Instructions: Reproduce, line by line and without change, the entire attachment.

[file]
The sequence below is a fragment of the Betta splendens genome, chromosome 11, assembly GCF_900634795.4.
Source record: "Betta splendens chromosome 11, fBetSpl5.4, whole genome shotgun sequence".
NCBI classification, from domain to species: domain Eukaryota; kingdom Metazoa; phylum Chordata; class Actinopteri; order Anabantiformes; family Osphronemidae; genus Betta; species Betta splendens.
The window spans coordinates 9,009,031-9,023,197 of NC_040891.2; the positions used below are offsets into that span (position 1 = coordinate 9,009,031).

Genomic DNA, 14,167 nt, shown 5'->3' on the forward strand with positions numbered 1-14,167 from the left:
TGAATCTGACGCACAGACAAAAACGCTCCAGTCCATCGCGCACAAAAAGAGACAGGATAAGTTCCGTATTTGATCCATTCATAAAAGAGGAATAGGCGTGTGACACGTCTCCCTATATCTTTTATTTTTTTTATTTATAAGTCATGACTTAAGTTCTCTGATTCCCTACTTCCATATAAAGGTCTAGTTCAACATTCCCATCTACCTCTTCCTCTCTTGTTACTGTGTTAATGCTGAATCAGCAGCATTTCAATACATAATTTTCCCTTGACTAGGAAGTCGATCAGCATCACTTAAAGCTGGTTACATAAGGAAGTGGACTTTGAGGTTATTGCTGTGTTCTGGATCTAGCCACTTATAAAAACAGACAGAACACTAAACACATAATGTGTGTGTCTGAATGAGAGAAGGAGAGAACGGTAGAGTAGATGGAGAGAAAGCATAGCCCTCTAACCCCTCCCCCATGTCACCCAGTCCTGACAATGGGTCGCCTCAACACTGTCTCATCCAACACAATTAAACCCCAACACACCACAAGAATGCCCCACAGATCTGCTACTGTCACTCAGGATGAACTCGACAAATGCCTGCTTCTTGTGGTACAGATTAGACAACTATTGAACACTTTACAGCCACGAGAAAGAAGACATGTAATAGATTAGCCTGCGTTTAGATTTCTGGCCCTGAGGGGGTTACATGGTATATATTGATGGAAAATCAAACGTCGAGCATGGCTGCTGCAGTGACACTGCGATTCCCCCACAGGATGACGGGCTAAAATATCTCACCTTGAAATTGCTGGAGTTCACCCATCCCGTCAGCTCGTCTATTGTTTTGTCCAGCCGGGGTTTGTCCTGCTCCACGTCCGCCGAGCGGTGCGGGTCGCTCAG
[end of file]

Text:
The sequence below is a fragment of the Betta splendens genome, chromosome 11, assembly GCF_900634795.4.
Source record: "Betta splendens chromosome 11, fBetSpl5.4, whole genome shotgun sequence".
NCBI classification, from domain to species: domain Eukaryota; kingdom Metazoa; phylum Chordata; class Actinopteri; order Anabantiformes; family Osphronemidae; genus Betta; species Betta splendens.
The window spans coordinates 9,009,031-9,023,197 of NC_040891.2; the positions used below are offsets into that span (position 1 = coordinate 9,009,031).

Genomic DNA, 14,167 nt, shown 5'->3' on the forward strand with positions numbered 1-14,167 from the left:
TGAATCTGACGCACAGACAAAAACGCTCCAGTCCATCGCGCACAAAAAGAGACAGGATAAGTTCCGTATTTGATCCATTCATAAAAGAGGAATAGGCGTGTGACACGTCTCCCTATATCTTTTATTTTTTTTATTTATAAGTCATGACTTAAGTTCTCTGATTCCCTACTTCCATATAAAGGTCTAGTTCAACATTCCCATCTACCTCTTCCTCTCTTGTTACTGTGTTAATGCTGAATCAGCAGCATTTCAATACATAATTTTCCCTTGACTAGGAAGTCGATCAGCATCACTTAAAGCTGGTTACATAAGGAAGTGGACTTTGAGGTTATTGCTGTGTTCTGGATCTAGCCACTTATAAAAACAGACAGAACACTAAACACATAATGTGTGTGTCTGAATGAGAGAAGGAGAGAACGGTAGAGTAGATGGAGAGAAAGCATAGCCCTCTAACCCCTCCCCCATGTCACCCAGTCCTGACAATGGGTCGCCTCAACACTGTCTCATCCAACACAATTAAACCCCAACACACCACAAGAATGCCCCACAGATCTGCTACTGTCACTCAGGATGAACTCGACAAATGCCTGCTTCTTGTGGTACAGATTAGACAACTATTGAACACTTTACAGCCACGAGAAAGAAGACATGTAATAGATTAGCCTGCGTTTAGATTTCTGGCCCTGAGGGGGTTACATGGTATATATTGATGGAAAATCAAACGTCGAGCATGGCTGCTGCAGTGACACTGCGATTCCCCCACAGGATGACGGGCTAAAATATCTCACCTTGAAATTGCTGGAGTTCACCCATCCCGTCAGCTCGTCTATTGTTTTGTCCAGCCGGGGTTTGTCCTGCTCCACGTCCGCCGAGCGGTGCGGGTCGCTCAG